Critical Thinking in the Hospitality Industry
An individual who has a high level of critical thinking can recognize the problem, analyze the problem, develop potential solutions and choose the solution that has the highest probability for success. Critical thinking is "reasonable, reflective, responsible, and skillful thinking," according to distance educator Steve Rubin, a California specialist in critical thinking. In the hospitality industry, critical thinking is a fundamental characteristic of a successful hotel manager or owner.
Revenue in the lodging industry is based on how many rooms are occupied in a given time period and the average rate charged for the rooms. Some hotel owners believe in getting the highest rates while others want to keep the hotel filled even if the rates are substantially discounted. Critical thinking leads the hotel owner to realize that the key factor is neither occupancy nor average daily rate but a combination of both. This factor is called RevPAR -- revenue per available room. Optimizing RevPAR maximizes total room revenue for the hotel.
A hotel manager adept at critical thinking doesn't rely only on the tried and true methods of hotel promotion and marketing. She reviews and analyzes new marketing methods and adapts those she believes will be most effective into the hotel's marketing strategies. For example, she takes advantage of social media sites to promote the hotel by posting not only room specials but what's going on at the hotel's location. She also uses visual sites such as Pinterest and Instagram to show off the hotel. A hotel blog allows her to interact on a personal basis with potential guests. Video platform sites give a much more in-depth look at the hotel in action than would a brochure or a static website.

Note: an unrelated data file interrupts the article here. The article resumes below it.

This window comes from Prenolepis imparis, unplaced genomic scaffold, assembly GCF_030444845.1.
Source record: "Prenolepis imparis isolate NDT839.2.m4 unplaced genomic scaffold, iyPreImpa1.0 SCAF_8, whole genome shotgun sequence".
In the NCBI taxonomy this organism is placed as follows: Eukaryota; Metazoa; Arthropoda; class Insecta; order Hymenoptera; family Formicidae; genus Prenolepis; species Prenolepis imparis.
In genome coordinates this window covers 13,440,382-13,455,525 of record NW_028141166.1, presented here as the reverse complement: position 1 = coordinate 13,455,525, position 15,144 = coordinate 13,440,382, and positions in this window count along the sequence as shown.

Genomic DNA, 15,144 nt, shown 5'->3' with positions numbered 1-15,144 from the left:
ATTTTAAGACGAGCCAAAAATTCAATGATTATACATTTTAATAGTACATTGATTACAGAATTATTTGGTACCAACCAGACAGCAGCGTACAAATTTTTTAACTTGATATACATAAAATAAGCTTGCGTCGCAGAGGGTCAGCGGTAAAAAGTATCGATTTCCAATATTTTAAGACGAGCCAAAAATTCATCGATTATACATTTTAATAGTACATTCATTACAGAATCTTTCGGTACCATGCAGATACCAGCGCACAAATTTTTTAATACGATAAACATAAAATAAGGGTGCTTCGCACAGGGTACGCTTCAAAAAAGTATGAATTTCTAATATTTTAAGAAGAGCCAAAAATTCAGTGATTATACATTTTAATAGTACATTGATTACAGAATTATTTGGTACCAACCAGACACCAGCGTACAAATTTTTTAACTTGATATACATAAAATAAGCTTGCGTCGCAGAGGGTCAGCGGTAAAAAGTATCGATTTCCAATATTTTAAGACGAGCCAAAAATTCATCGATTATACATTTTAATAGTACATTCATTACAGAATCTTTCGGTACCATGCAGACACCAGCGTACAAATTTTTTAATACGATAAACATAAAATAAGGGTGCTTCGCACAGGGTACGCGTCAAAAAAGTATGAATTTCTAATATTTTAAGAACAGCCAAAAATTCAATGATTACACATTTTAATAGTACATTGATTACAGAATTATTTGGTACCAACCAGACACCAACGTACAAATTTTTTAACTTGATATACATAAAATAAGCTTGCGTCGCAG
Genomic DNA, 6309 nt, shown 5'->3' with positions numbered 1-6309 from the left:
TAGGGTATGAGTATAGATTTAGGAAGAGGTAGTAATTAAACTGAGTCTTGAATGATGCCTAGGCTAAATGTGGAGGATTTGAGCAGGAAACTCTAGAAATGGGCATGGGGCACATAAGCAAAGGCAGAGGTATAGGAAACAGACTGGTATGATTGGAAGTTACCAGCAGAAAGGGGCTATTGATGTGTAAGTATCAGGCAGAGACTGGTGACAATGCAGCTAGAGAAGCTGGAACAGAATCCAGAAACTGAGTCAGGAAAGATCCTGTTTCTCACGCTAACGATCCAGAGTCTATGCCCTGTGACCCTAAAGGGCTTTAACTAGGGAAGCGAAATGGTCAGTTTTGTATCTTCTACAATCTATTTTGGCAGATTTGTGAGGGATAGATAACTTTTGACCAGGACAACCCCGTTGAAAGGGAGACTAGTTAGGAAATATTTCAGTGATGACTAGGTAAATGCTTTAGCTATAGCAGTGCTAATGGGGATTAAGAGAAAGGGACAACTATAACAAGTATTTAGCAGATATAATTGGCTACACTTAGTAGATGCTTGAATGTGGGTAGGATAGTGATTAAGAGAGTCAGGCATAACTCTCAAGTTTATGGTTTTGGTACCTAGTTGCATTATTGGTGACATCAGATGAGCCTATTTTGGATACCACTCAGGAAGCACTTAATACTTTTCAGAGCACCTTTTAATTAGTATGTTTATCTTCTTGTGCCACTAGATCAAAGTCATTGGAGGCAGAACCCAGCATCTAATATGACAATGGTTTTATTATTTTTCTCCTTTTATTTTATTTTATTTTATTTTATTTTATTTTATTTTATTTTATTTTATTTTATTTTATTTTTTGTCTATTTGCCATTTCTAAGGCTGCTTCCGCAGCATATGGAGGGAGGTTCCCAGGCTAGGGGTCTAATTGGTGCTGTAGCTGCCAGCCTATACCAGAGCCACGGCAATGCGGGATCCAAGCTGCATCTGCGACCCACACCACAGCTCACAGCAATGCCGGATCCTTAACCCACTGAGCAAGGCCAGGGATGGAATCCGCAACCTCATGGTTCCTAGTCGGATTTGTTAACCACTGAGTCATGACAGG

Hotel workers are divided into front of the house and back of the house. Front-of-the-house employees -- front desk personal for example -- have contact with the guests while back-of-the-house employees -- departments such as accounting and housekeeping usually do not. Critical thinking leads the hotel manager to realize that both front and back of the house employees are vital to the hotel's overall success. Job satisfaction is important in keeping employee turnover to a minimum and maintaining productivity. Ask each employee through anonymous surveys or interviews with an independent human resources firm, what she wants from her job in order for it to be satisfying, and what she likes and dislikes about the work experience.
A critically-thinking hotel manager knows the guest perceives the hotel experience as a whole. Each department -- food and beverage, lounge, check-in, reservations and housekeeping -- impacts the guest. The guest's entire stay can be marred by a bad meal in the restaurant or a surly clerk at checkout. The critically-thinking manager is constantly seeking ways to improve the performance of each department. His guiding management principle is "What can we do better?"